The Atari Jaguar That Should Have Been


Released in 1993, the Atari Jaguar suffered from a number of problems – it was difficult to program, had hardware idiosyncrasies, and with the CD drive was vastly overpriced compared to the Sega Saturn and Sony Playstation released one year later. Nevertheless, the Jaguar still has a rabid fanbase that counts [10p6] among them, and he’s created what Atari should have released 20 years ago.

In a few forum threads at jaguarsector (login required) and (no login, German), [10p6] goes over his changes to the classic Jaguar + CD combo. He’s stuffed everything inside a new case, cutting down on the amount of plastic from the old enclosure. A proper integrated power supply has been added, replacing the two power supplies used in the original. It’s also overclocked to 32 MHz, compared to the 26 MHz of the stock unit, making this a very powerful system that could have easily competed with the Saturn and Playstation.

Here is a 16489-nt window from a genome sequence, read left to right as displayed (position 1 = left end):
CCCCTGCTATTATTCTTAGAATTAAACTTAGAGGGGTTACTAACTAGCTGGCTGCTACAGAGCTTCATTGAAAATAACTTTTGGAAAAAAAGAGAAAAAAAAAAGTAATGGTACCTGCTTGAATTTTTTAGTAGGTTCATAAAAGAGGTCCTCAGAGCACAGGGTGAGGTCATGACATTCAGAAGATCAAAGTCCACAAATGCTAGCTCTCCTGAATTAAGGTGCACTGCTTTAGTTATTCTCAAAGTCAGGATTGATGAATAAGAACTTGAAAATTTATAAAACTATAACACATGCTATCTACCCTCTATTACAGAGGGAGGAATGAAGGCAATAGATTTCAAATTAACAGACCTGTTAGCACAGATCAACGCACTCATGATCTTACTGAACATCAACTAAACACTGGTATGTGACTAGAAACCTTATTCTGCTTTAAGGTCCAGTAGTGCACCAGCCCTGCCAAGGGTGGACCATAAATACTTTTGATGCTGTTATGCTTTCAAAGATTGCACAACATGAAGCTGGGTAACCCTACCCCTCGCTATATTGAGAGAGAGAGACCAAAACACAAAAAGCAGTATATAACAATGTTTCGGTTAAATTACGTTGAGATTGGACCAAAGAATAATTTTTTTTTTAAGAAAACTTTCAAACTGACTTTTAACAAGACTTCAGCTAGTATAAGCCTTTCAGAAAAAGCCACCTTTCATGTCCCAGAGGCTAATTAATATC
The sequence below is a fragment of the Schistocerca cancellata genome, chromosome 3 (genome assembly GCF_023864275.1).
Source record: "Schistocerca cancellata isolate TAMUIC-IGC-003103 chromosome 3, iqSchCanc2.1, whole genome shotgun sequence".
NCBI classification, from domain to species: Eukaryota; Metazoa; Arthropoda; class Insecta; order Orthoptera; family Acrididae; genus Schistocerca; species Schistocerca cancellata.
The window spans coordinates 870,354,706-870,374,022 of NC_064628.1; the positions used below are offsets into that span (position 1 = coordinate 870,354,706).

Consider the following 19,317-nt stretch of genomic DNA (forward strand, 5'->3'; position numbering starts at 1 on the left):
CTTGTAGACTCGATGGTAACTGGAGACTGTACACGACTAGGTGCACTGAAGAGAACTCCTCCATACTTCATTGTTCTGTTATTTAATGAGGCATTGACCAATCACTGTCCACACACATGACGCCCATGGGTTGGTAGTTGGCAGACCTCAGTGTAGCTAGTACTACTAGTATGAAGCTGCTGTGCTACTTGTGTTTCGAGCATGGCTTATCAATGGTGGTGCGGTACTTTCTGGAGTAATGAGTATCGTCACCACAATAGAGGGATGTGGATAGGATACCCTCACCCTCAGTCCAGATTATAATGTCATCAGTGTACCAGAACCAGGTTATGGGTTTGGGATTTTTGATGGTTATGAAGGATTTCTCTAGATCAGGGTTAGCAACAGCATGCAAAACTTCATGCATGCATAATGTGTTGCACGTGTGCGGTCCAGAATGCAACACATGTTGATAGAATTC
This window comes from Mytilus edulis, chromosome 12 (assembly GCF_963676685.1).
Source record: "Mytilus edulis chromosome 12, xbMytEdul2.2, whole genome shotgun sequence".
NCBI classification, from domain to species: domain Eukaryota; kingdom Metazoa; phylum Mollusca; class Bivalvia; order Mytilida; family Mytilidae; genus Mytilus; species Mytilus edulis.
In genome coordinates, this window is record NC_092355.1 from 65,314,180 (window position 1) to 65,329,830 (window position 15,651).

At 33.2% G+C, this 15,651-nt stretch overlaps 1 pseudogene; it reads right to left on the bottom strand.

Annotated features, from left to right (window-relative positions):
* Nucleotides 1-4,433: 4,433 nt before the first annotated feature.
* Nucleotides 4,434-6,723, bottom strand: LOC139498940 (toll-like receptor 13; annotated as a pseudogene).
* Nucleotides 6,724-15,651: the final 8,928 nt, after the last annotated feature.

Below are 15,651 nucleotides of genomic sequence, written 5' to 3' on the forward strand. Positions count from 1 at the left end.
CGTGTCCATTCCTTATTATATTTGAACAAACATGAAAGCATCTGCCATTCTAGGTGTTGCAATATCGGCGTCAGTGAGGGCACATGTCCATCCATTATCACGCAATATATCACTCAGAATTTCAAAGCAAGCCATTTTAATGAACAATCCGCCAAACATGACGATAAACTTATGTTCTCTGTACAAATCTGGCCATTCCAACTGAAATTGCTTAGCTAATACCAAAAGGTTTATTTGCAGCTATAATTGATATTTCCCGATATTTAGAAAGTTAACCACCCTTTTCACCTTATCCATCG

[10p6] has an amazing piece of hardware on his hands here, and should he ever want to make a few molds of his new Jaguar, he could put together some sort of kit to replicate this build. He’s still working on finding a model maker and perfecting his case design, but a new, improved version of the Jaguar is something we’d love to see in a limited production.

36 thoughts on “The Atari Jaguar That Should Have Been

  1. Very cool, mind you the Jaguar was notoriously difficult to program. The 68K was there for game logic, and then you had a number of co-processors/DSPs that could only hold about 4K). I am going into the depths of my memory, but as I recall Jaguar didn’t do the amiga trick of putting the coprocessors out of phase with the main CPU. That way each could access the same RAM without interfering with one another.